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Chief, Surgical Services, VA Medical CenterProfessor of Surgery
- Gastrointestinal, Minimally-invasive and Bariatric Surgery
Primary Office: 1528 JCPIowa City, IA 52242
Primary Office Phone: 319-353-8297
MD, University of IowaBA, Loras College, Dubuque, IA
Residency, General Surgery, University of IowaFellowship, Digestive Disease, NIH Fellow, Mayo Clinic
Iowa Medical License (permanent), Iowa Board of MedicineBoard Certified, General Surgery, American Board of Surgery
Biosciences Graduate ProgramFree Radical and Radiation Biology Graduate ProgramInterdisciplinary Graduate Program in Translational BiomedicineMedical Scientist Training Program
Our research laboratory is focused on developing treatments for pancreatic cancer. Adenocarcinoma of the pancreas is the fourth leading cause of cancer death in the United States and is increasing in incidence. Our efforts are directed in two specific areas. 1. Dicumarol is a naturally occurring anticoagulant derived from coumarin, which is obtained from the sweet clover (Melilotus alba). Though such coumarin compounds as dicumarol have been utilized in cancer therapy, little is known about the mechanism of action of these drugs. Recent studies from our group have demonstrated that dicumarol induces cytotoxicty and oxidative stress in pancreatic cancer cells and this cytotoxicity appears to be more prominent in transformed vs. normal human fibroblasts. Mitochondria have been hypothesized to be the site of proxidant production during dicumarol treatment since dicumarol is thought to affect quinone-mediated electron transfer reactions leading to the production of superoxide (O2 .- ), and hydrogen peroxide (H2O2). Dicumarol-induced oxidative stress could represent a difference between tumor cell and normal cell mitochondrial metabolism amenable to manipulations designed to improve cancer therapy. To gain a mechanistic understanding of dicumarol-induced oxidative stress in pancreatic cancer cells, our laboratory investigates the hypothesis that mitochondrial production of reactive oxygen species (superoxide, hydrogen peroxide, and/or organic hydroperoxides) mediates the increased susceptibility of pancreatic cancer cells to dicumarol-induced metabolic oxidative stress, relative to normal human cells. 2. The objective of our second set of studies is to determine if antioxidant enzymes can be modulated for therapeutic purposes in pancreatic cancer. Signaling through the K-ras pathway in pancreatic cancer is related to treatment resistance. K-ras mutations have been identified in up to 95% of pancreatic cancers, implying their critical role in the molecular pathogenesis. Ras overexpression leads to increased plasma membrane-generated superoxide, which could be one mechanism regulating cell growth contributing to tumor progression. The objective of our studies is to determine if plasma membrane-generated superoxide can be modulated for therapeutic purposes in pancreatic cancer. Our central hypothesis is that scavenging of superoxide generated from the plasma membrane inhibits pancreatic cancer growth. Our hypothesis has been formulated on the basis of data demonstrating that scavenging of superoxide with the antioxidant enzymes extracellular superoxide dismutase (ECSOD) and copper/zinc superoxide dismutase (CuZnSOD), and small molecule superoxide scavengers have a strong tumor suppressive effect in pancreatic cancer. It is our expectation that the results will facilitate the discovery and development of targeted therapeutics against pancreatic cancer. Our laboratory is currently partially funded by grants from the National Institutes of Health.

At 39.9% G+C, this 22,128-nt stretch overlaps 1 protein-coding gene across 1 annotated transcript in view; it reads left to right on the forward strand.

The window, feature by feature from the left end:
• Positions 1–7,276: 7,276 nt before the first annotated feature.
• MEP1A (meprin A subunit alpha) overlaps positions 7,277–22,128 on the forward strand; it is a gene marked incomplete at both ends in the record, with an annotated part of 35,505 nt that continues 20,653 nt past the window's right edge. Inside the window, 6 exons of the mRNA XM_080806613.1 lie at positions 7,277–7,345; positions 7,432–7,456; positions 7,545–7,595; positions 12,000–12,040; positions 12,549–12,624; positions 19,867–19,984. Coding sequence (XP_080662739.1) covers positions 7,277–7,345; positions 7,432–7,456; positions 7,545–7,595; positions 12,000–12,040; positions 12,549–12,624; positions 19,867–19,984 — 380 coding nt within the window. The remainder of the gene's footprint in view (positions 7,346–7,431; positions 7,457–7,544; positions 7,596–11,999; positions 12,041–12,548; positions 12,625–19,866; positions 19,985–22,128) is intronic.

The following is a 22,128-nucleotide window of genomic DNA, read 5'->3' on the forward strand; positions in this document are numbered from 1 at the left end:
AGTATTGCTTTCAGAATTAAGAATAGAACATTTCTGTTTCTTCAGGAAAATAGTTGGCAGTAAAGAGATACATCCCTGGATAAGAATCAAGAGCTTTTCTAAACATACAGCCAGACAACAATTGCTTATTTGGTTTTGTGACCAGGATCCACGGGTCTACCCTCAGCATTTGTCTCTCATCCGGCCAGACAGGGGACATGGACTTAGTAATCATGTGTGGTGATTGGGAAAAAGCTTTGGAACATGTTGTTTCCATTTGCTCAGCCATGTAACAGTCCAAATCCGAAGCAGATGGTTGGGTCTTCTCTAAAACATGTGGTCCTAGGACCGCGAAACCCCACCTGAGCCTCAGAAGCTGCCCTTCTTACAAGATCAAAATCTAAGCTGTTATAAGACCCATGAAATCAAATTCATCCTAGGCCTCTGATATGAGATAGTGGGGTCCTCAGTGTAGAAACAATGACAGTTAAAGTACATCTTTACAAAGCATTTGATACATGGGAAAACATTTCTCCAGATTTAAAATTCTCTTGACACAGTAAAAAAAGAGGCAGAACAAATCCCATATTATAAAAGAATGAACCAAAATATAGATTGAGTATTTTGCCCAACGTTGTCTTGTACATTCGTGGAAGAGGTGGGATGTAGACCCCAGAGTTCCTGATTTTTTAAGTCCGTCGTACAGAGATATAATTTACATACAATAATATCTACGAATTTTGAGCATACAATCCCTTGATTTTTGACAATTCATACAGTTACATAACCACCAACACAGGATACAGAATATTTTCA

Date Last Modified: 06/07/2014 -
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